Although problems like these are generally handled by county planning and building departments, it just so happens that Pacific Shores is right next to the ocean, and therefore within the Coastal Commission’s jurisdiction. Pacific Shores—a forlorn locale just far enough away from municipal resources to keep it away from consistent monitoring—never got the water and sewer infrastructure required for landowners to actually build houses there. It had a water district for a few years, but even after collecting fees, pipes were never laid. It exists as a swampy area next to a huge lagoon; officials from Del Norte County say that most of the lots are flooded half of the year, making them physically uninhabitable.
Today, the area serves as an impromptu dumping ground, strewn with abandoned cars, appliances, and other trash—Merrill says that this trash often chokes the adjacent lagoon. A dozen or so people live on their unimproved lots in cars, trailers, and even tents. Unexplained brush fires are common, as is crime—a meth lab was found there a few years ago, and the empty streets are regularly used for illegal drag racing. “I still see people dumping used oil and car batteries out in the weeds,” says Dave Mason, a code enforcement officer for the Del Norte County Planning Department. “I’m not an environmental specialist by any stretch of the imagination, but dumping that kind of stuff out there can’t be good.”
Mason says the county has limited resources, and can only afford to send a cleanup crew—with the dump trucks required to haul everything away—every three to five years to clean up the trash. The California Department of Fish & Game has offered some help by working with local activist groups to buy up properties so that the area can eventually be turned into a wildlife refuge. Lots are still being sold on the Internet, though, bringing in often hostile owners who are not eager to leave their cheaply acquired land for someplace more suitable for building. And because Pacific Shores is located several hours away from the North Coast District’s Eureka headquarters, Merrill says that neither he nor any of his staff can get up there often enough to pay much more attention to the area than the county does.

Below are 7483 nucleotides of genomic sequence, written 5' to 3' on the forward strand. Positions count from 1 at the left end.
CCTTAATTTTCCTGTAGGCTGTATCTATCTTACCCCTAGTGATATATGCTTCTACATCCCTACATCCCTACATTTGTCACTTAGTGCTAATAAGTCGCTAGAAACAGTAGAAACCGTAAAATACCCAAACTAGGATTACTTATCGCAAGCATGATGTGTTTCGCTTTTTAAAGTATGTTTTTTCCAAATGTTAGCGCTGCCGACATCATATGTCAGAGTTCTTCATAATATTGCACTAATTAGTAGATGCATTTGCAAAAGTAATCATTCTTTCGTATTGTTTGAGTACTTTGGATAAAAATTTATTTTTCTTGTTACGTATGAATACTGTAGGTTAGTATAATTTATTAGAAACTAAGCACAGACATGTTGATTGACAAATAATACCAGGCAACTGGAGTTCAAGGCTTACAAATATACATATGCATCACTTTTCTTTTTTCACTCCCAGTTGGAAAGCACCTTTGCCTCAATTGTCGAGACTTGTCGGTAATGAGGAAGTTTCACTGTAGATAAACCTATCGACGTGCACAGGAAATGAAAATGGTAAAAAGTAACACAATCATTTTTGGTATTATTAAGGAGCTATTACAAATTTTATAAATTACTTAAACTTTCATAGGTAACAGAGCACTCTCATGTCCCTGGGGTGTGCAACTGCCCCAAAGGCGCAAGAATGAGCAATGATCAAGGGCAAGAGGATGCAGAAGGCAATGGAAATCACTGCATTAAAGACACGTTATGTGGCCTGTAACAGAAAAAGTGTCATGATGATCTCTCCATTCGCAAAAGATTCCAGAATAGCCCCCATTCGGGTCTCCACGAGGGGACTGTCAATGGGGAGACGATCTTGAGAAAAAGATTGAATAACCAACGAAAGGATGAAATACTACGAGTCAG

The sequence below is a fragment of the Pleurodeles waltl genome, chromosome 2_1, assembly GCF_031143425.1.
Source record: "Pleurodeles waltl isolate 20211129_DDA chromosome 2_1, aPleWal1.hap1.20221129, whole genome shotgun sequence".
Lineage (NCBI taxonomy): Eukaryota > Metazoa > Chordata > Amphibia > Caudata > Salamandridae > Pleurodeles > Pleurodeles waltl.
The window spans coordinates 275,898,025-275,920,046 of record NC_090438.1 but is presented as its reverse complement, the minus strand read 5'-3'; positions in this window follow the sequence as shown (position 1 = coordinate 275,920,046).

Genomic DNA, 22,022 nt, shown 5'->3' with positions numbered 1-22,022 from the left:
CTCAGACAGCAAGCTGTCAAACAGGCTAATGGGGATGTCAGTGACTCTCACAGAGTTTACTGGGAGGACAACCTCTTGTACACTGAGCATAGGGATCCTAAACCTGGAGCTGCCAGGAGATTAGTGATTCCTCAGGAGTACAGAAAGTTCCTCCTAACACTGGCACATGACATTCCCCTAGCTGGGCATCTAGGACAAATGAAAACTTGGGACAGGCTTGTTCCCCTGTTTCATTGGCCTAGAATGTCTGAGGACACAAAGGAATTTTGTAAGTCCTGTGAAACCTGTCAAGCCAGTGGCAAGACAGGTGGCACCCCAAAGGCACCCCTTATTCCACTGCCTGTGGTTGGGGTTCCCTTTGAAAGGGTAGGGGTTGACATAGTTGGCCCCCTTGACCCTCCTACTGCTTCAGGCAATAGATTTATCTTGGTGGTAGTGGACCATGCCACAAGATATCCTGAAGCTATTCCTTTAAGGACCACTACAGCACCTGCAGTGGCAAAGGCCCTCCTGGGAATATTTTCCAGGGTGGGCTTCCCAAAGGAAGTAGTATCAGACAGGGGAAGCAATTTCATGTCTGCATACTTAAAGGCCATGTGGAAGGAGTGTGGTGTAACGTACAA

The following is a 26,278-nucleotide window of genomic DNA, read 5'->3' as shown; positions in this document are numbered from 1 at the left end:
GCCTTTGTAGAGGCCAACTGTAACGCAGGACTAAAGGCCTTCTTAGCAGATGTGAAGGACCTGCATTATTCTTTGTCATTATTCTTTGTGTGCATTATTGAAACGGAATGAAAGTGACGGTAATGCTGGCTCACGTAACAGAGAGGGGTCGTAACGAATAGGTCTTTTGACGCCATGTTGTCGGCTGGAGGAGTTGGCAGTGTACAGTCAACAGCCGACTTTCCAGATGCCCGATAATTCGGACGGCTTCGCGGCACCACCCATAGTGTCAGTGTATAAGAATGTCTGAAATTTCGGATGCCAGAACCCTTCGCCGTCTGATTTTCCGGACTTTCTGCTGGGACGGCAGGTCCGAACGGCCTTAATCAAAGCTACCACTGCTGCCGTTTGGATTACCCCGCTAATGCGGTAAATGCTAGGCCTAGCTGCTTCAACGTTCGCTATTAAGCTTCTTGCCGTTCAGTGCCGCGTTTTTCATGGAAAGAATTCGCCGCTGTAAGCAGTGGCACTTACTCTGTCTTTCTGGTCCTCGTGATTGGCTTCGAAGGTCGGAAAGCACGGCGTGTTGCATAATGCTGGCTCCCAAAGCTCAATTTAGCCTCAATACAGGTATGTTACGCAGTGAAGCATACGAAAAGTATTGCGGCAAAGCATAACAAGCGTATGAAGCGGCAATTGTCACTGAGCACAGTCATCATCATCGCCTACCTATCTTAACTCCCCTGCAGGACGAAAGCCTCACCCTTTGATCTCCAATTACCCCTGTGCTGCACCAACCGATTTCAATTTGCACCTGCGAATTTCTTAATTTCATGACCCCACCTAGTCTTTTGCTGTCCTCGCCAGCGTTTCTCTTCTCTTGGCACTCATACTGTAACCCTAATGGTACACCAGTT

So with government officials rarely available to enforce environmental law, Pacific Shores largely does without it.
The Coastal Commission doesn’t just watch over housing developments; in the North Coast district, development often takes the form of road construction and other public infrastructure projects. Merrill points out that even projects receiving federal stimulus funding require Coastal Commission review if they’re in his jurisdiction. “We’re finding that because so many projects [proposed in our district] are public infrastructure projects funded by grant and stimulus money, it’s difficult with all the furloughs and budget cuts to dedicate available staff to all of these projects,” he says. Yet federal stimulus money carries with it certain deadlines, making the lagging Coastal Commission permit application review process a threat to federal funding. “Project applicants, especially for stimulus-funded projects, have deadlines they have to meet,” says Merrill.
A few stimulus-funded projects awaiting Coastal Commission review include a shoreline revetment project in Crescent City, Humboldt State University’s dock expansion on Humboldt Bay, and improvements needed on the Klamath River boat ramp. All of those projects have to be reviewed by the Coastal Commission staff to gauge their potential environmental effects.
ABX3 33, a state energy department reorganization bill working its way through the state assembly, would establish a new energy agency, giving it sole authority to issue site permits for energy projects and exemption from Coastal Commission review. Governor Arnold Schwarzenegger touts the move as a money-saver, but even if it speeds up the construction process, some critics view it as yet another potential roadblock for the beleaguered Coastal Commission.
Meanwhile, commission staffers worry that furloughs and budget cuts will continue to make doing their jobs an uphill battle. “The news doesn’t sound terribly encouraging that it will change soon,” says Merrill of his staffing shortfall, although he looks with hope to July 1 of next year, when the new budget is scheduled to come out.
And most of all, commission staffers worry that with less attention being paid to human activity in remote places, the fate of the natural environment—water quality, wildlife habitat, and coastal access—will suffer. Leaving violations unresolved creates a lawless atmosphere in places like Pacific Shores where nobody is watching most of the time, and lets environmental problems fester. Says Cave, “You’re sending out a message that it’s okay to break the law.”